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Now, we want to search for employees who get salary greater than 50,000. For that, we will implement a method which will print filtered employee list.

public static void printHighlyPaidEmployee(List<Employee> employees, int salary) {
  for (Employee employee : employees) {
    if (employee.getSalary().intValue() >= salary) {
        employee.printEmployee();
    }
  }
}

Now, if we have another filtering that have some search criteria’s that employee should match

public static void printSelectedEmployee(List<Employee> employees) {
  for (Employee employee : employees) {
    if (employee.getSalary().intValue() >= 40,000 &&
            employee.getSalary().intValue() <= 70,000 &&
            employee.getGender() == Employee.Sex.FEMALE) {
        employee.printEmployee();
    }
  }
}

As, we have so many conditions to check, we will create a method to check all the conditions. We will create an interface with an abstract method and different classes which will implement that interface and implement the body of this abstract method according to their own requirement.

interface TestEmployee {
    boolean test(Employee employee);
}

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To use this class, you create a new instance of it and invoke the getEmployees method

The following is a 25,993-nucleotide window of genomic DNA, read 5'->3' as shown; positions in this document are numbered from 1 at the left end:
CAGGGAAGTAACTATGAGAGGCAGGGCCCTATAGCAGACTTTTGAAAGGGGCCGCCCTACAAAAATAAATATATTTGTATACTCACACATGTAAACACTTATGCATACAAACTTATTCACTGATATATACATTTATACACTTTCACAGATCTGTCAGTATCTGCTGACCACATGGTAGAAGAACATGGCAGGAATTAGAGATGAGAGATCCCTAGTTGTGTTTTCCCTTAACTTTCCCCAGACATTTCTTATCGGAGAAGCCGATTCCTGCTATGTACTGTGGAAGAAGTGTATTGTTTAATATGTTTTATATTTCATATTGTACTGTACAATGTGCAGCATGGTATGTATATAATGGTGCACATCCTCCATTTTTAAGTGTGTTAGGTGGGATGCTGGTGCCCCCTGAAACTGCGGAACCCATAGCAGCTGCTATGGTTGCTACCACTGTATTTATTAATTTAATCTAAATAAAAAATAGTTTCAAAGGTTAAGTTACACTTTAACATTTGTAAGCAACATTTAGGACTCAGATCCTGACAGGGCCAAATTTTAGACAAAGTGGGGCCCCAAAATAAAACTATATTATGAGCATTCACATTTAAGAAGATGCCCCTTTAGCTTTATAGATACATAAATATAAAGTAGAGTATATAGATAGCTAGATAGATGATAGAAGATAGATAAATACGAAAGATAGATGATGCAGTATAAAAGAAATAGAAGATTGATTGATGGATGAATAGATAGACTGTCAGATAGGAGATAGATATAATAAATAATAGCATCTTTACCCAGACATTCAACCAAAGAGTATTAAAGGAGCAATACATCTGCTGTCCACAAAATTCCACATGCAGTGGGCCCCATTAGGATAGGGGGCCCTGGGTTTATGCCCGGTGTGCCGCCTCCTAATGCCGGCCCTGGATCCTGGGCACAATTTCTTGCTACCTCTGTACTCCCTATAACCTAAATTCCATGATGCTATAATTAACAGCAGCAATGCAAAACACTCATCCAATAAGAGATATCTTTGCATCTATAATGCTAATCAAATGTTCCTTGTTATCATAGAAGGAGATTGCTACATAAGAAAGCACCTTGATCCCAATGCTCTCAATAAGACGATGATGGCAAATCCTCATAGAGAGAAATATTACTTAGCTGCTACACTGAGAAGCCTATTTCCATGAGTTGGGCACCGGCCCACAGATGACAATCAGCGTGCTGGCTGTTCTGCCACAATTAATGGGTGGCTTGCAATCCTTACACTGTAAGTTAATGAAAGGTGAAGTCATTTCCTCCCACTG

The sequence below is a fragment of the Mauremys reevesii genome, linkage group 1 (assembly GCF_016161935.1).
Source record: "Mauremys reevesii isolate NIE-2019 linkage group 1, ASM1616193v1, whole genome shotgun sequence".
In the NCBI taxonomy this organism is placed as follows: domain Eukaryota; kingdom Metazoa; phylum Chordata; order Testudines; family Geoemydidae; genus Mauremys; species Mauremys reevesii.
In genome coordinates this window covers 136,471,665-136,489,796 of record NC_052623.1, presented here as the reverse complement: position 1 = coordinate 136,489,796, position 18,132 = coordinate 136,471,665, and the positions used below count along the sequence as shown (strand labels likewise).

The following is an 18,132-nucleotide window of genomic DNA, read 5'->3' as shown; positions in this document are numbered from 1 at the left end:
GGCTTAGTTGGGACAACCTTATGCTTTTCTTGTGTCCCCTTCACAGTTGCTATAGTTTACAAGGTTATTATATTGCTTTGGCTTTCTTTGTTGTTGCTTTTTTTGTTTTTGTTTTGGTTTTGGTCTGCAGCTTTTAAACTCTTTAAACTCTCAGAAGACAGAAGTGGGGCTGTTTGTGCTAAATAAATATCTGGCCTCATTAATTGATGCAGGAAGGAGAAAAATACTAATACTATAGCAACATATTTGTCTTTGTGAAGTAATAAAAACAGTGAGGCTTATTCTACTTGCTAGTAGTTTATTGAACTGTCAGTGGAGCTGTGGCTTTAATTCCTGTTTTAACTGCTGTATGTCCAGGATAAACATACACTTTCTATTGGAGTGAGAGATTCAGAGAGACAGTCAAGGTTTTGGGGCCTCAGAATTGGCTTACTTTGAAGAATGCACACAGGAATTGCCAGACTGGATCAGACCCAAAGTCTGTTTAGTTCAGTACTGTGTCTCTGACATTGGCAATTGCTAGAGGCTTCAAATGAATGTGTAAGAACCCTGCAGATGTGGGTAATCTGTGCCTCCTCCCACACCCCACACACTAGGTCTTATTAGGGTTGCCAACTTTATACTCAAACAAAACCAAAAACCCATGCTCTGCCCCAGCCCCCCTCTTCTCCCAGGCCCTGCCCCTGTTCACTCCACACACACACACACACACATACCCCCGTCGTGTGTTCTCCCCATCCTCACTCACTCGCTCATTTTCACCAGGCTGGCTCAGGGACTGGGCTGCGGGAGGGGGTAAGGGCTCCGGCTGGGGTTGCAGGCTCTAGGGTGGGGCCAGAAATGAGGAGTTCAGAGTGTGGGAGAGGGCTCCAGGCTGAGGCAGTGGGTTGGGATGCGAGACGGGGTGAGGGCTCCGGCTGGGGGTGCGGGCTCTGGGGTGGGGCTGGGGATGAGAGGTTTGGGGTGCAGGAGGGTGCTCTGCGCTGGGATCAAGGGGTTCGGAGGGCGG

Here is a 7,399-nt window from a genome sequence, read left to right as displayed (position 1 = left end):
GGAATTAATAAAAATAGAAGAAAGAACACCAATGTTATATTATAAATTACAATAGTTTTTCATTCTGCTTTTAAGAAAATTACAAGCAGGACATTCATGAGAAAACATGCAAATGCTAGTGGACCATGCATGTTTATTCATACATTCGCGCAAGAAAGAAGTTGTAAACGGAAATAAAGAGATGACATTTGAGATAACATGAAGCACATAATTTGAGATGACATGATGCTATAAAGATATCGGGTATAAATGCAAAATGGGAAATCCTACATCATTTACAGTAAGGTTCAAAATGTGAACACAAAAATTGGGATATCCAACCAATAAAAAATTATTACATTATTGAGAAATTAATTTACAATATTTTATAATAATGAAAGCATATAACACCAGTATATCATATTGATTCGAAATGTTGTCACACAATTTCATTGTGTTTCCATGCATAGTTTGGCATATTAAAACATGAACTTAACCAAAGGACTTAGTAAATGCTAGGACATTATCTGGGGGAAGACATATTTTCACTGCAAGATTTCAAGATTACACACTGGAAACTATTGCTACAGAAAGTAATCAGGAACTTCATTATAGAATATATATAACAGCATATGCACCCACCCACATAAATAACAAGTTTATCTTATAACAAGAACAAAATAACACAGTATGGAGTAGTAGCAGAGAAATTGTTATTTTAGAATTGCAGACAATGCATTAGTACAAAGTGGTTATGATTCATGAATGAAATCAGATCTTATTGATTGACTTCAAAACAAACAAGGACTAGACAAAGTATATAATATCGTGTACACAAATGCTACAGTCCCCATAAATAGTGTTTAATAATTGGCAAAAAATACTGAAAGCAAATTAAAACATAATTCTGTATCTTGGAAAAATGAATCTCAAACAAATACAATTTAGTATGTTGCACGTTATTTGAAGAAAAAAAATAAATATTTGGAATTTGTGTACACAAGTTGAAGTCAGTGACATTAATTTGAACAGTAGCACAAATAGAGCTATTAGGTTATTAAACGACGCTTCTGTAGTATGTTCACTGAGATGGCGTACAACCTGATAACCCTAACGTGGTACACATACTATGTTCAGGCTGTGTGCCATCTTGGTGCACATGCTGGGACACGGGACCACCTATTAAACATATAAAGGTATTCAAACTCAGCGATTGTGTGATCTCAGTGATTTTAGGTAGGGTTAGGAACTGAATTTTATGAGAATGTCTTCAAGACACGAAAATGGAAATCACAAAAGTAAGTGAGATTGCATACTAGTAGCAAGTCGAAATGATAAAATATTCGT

getEmployees(employees, new EligibleEmployee());

We can use an anonymous class instead of a local class and bypass the need to declare a new class for each search.

Search Criteria Code in an Anonymous Class

Anonymous Classes enable us to implement a base class without giving it a name. Although this is often more concise than a named class, for classes with only one method, even an anonymous class seems a bit excessive and cumbersome.

getEmployees (
  employees,
  new TestEmployee() {
    public boolean test(Employee employee) {
        return employee. getSalary().intValue() >= 40,000 &&
            employee.getSalary().intValue() <= 50,000 &&
            employee.getGender() == Employee.Sex.FEMALE
    }
  }
);

This approach reduces the amount of code required because we don't have to create a new class for each search that we want to perform. However, the syntax of anonymous classes is bulky considering that the TestEmployee interface contains only one method.

Search Criteria Code with a Lambda Expression

Lambda expressions let us express instances of single-method classes more compactly.

The TestEmployee interface is a functional interface. A functional interface is any interface that contains only one abstract method. (A functional interface may contain one or more default methods or static methods.) Because a functional interface contains only one abstract method, we can omit the name of that method when we implement it. To do this, instead of using an anonymous class expression, we use a lambda expression, which is highlighted in the following method invocation:

getEmployees (
  employees,
  (Employee employee) -> employee. getSalary().intValue() >= 40,000 &&
           employee.getSalary().intValue() <= 50,000 &&
           employee.getGender() == Employee.Sex.FEMALE);

Using Aggregate Operations That accept Lambda Expressions as Parameters

employees
  .stream()
  .filter(
          employee -> employee. getSalary().intValue() >= 40,000 &&
                      employee.getSalary().intValue() <= 50,000 &&
                      employee.getGender() == Employee.Sex.FEMALE)
  .forEach(System.out.println(employee.getName());